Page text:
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San Juans weather check...

Worse than the rain - which isn't really "worse" just different (the plants like it) - the new normal is bad summer air quality. It's difficult to deal with spotty weeks of blue sky and temps in the low 80's when the air quality during those weeks is in the UnHealthy to Hazardous categories.

Yeah - there's that assumption that if it rains one day, it's only fair that it be dry and sunny the next so you can lay your gear out.

Long, long, long ago, for about six months, I worked on the Alaska Pipe Line in Valdez. It started raining. It continued raining. It stayed raining for seven solid 24-hour days. You'd get up - it was raining. You'd work in the rain. You'd go to sleep - it was raining. And when you woke up the next day, it was still raining and it was the same rain (no breaks) that was falling the day before. You began to believe you lived on a planet where is moisture from the sky was ... forever.

Finally, it stopped. An orange ball appeared. Water vapor started reaching for the heavens. It was warm. I completely understood how a person could start worshiping a "Sun God".

I hope you do get up to the San Juans - there are probably some windows of good weather left. And if your boat and car are under the 7'2" height limit, you are pretty much assured of a reservation by logging on and reserving two days before or even planning on Standby status. Mt Baker, to the east, looks majestic in the morning light.
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Hi All—thanks again for all the good information. Call me a wimp, but after having my heart and sights set on a week of paddling last week...I decided that my week off should be FUN, which for me means lots of sunshine. I'm not afraid of rain...but from what I heard, the entire Seattle area was drowned in atmospheric rivers last week (which didn't sound fun).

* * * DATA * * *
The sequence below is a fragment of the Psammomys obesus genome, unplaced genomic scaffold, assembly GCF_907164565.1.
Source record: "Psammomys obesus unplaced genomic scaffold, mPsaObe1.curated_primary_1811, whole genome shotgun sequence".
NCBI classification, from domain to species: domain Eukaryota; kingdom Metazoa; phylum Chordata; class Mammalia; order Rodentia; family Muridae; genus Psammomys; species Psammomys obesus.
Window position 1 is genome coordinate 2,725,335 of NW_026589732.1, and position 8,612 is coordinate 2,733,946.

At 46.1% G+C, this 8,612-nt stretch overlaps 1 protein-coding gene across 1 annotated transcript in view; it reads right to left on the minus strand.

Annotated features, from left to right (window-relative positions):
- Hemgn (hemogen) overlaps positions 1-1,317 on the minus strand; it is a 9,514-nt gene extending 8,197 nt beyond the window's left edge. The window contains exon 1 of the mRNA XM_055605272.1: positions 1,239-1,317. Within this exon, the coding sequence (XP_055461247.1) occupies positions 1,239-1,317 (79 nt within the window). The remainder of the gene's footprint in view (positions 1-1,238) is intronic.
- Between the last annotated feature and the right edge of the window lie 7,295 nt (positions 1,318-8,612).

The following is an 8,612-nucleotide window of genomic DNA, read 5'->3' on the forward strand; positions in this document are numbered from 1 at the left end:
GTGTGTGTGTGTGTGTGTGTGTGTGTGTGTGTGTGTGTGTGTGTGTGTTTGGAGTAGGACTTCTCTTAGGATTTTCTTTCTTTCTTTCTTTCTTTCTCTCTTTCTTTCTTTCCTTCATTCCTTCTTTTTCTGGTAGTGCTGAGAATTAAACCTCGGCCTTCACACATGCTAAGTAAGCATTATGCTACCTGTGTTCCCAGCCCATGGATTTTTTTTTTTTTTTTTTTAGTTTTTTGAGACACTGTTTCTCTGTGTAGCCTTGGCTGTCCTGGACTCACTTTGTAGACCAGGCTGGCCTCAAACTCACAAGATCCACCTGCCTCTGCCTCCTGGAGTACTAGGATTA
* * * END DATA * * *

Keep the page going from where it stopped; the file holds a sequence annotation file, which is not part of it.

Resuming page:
So I bailed on my paddling trip and instead chased the sun (and found tons of it with flawless weather) backpacking in Yosemite National Park's high eastern side (from the Tioga Pass entrance—which is really the best part of the park). :)

As established by @alexsidles many stellar examples, you can't really enjoy sea kayaking in the PNW without paddling in rain. I know this, yet when you have to drive a day to get there, somehow it's harder for me to be all-in on a maritime adventure when I know it'll be raining a lot. (I think it's easier when your "travel investment" is relatively low because you live up there!)

Anyway, I remain committed to trying to get up there for more paddling—and will continue to keep an eye on the group and look for opportunities!

Scott - looks like we have about 5 days of sunshine in a row coming up. If you can get up there in the next few days, you may have several sunny days in a row and - as it's after Labor Day - mostly no crowds.

Here's a shot of my stopover in Seattle for a Spring paddle one April.
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